What are Asset Reconstruction Companies (ARCs)?

The leading problem in the country right now is alarming volume of Non-Performing Assets with the banking system. Several attempts were made to tackle NPAs. A serious such step was the creation of dedicated institutions called Asset Reconstruction Companies or ARCs that purchases bad assets or NPAs from banks at a negotiable price and helps banks to clean up their balance sheets (by removing the NPAs). Performance of the ARCs are under evaluation in the context of the mounting NPAs. At the same time, the new Insolvency and Bankruptcy Act will give a critical role to the ARCs in settling the bad assets through the insolvency process.

What are ARCs?

An Asset Reconstruction Company is a specialized financial institution that buys the NPAs or bad assets from banks and financial institutions so that the latter can clean up their balance sheets. Or in other words, ARCs are in the business of buying bad loans from banks. 

ARCs clean up the balance sheets of banks when the latter sells these to the ARCs. This helps banks to concentrate in normal banking activities. Banks rather than going after the defaulters by wasting their time and effort, can sell the bad assets to the ARCs at a mutually agreed value.

SARFAESI Act 2002– origin of ARCs

The Securitization and Reconstruction of Financial Assets and Enforcement of Security Interest (SARFAESI) Act, 2002; enacted in December 2002 provides the legal basis for the setting up ARCs in India. Section 2 (1) of the Act explains the meaning of Asset Securitization. Similarly, ARCs are also elaborated under Section 3 of the of the Act.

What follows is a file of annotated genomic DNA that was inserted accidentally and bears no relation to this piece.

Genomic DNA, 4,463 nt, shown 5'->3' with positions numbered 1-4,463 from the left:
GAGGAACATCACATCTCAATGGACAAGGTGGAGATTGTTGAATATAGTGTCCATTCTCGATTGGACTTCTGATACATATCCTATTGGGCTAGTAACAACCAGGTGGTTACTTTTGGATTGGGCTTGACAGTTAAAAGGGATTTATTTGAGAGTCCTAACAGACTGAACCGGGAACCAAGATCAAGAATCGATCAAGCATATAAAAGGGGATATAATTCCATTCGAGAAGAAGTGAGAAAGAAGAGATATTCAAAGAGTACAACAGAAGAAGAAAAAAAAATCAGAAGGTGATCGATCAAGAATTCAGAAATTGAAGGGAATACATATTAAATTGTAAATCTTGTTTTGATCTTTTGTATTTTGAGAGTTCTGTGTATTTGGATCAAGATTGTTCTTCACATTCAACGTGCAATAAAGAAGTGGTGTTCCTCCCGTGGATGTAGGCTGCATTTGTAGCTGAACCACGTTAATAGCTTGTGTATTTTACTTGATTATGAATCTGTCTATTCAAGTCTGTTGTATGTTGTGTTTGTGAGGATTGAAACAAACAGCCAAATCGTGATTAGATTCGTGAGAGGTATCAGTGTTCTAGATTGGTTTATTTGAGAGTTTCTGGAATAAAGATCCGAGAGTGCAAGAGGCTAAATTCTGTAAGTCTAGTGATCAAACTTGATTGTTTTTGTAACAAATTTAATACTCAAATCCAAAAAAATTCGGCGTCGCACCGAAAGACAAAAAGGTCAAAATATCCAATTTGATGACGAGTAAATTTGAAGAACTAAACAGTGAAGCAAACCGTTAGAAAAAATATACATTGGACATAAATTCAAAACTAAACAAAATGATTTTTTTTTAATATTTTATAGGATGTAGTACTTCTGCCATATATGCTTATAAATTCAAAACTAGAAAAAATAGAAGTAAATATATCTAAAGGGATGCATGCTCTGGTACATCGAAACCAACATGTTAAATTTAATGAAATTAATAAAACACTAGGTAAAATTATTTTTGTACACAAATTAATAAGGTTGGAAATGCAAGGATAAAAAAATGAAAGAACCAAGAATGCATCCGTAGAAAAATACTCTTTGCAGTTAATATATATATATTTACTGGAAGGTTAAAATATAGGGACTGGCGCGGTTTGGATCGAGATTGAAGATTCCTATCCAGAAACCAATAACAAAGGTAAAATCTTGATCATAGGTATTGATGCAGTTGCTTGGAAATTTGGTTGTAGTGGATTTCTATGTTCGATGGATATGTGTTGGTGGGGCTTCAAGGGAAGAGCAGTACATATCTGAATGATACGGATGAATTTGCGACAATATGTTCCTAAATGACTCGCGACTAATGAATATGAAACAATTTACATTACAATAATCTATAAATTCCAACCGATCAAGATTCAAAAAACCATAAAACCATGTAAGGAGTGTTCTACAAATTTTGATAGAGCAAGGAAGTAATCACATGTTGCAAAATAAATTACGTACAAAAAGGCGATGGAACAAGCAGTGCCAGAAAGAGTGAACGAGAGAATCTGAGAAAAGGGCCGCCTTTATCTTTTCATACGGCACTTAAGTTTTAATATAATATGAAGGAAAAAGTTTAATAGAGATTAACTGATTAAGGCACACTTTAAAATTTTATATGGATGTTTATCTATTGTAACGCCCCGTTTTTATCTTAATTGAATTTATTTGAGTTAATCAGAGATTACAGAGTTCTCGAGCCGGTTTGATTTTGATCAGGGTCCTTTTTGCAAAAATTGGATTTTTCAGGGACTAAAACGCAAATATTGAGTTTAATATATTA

The SARFAESI Act helps reconstruction of bad assets without the intervention of courts. Since then, large number of ARCs were formed and were registered with the RBI which has got the power to regulate the ARCs.

Capital needs for ARCs

As per amendment made on the SARFAESI Act in 2016, an ARC should have a minimum net owned fund of Rs 2 crore. The RBI plans to raise this amount to Rs 100 crore by end March 2019. Similarly, the ARCs have to maintain a capital adequacy ratio of 15% of its risk weighted assets.

How ARCs get funding to buy bad assets from banks?

Regarding funds, an ARC may issue bonds and debentures for meeting its funding requirements. But the chief and perhaps the unique source of funds for the ARCs is the issue of Security Receipts. As per the SARFAESI Act, Security Receipts is a receipt or other security, issued by a reconstruction company (or a securitization company in that case) to any Qualified Institutional Buyers (QIBs) for a particular scheme. The Security Receipt gives the holder (QIB) a right, title or interest in the financial asset that is bought by the ARC. These SRs issued by ARCs are backed by impaired assets.

Rules for the acquisition of assets and its valuation by ARCs

NPAs shall be acquired at a ‘fair price’ in an arm’s length principle by the ARCs. They have to value the acquired bad assets in an objective manner and use uniform process for assets that have same features.

SARFAESI Act permits ARCs to acquire financial assets through an agreement banks. Banks and FIs may receive bonds/ debentures in exchange for NPAs transferred to the ARCs. A part of the value can be paid in the form of Security Receipts (SRs). Latest regulations instruct that ARCs should give 15% of the value of assets in cash.